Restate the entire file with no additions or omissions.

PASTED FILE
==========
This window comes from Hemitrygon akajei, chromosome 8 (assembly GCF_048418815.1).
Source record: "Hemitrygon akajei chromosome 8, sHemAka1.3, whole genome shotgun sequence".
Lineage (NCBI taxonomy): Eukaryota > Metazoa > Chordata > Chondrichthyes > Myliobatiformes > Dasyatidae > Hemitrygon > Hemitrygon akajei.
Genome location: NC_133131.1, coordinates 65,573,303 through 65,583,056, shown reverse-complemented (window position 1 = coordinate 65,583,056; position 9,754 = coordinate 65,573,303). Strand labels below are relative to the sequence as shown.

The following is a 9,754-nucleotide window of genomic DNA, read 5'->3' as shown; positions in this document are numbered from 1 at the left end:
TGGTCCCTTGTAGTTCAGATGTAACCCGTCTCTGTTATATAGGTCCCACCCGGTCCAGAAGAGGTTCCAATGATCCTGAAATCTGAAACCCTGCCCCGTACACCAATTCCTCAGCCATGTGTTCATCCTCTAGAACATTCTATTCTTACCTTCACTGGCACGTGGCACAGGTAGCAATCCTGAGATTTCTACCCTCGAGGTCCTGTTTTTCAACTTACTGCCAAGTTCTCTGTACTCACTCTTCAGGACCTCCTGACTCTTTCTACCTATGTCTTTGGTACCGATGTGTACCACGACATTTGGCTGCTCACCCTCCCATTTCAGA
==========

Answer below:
This window comes from Hemitrygon akajei, chromosome 8 (assembly GCF_048418815.1).
Source record: "Hemitrygon akajei chromosome 8, sHemAka1.3, whole genome shotgun sequence".
Lineage (NCBI taxonomy): Eukaryota > Metazoa > Chordata > Chondrichthyes > Myliobatiformes > Dasyatidae > Hemitrygon > Hemitrygon akajei.
Genome location: NC_133131.1, coordinates 65,573,303 through 65,583,056, shown reverse-complemented (window position 1 = coordinate 65,583,056; position 9,754 = coordinate 65,573,303). Strand labels below are relative to the sequence as shown.

The following is a 9,754-nucleotide window of genomic DNA, read 5'->3' as shown; positions in this document are numbered from 1 at the left end:
TGGTCCCTTGTAGTTCAGATGTAACCCGTCTCTGTTATATAGGTCCCACCCGGTCCAGAAGAGGTTCCAATGATCCTGAAATCTGAAACCCTGCCCCGTACACCAATTCCTCAGCCATGTGTTCATCCTCTAGAACATTCTATTCTTACCTTCACTGGCACGTGGCACAGGTAGCAATCCTGAGATTTCTACCCTCGAGGTCCTGTTTTTCAACTTACTGCCAAGTTCTCTGTACTCACTCTTCAGGACCTCCTGACTCTTTCTACCTATGTCTTTGGTACCGATGTGTACCACGACATTTGGCTGCTCACCCTCCCATTTCAGA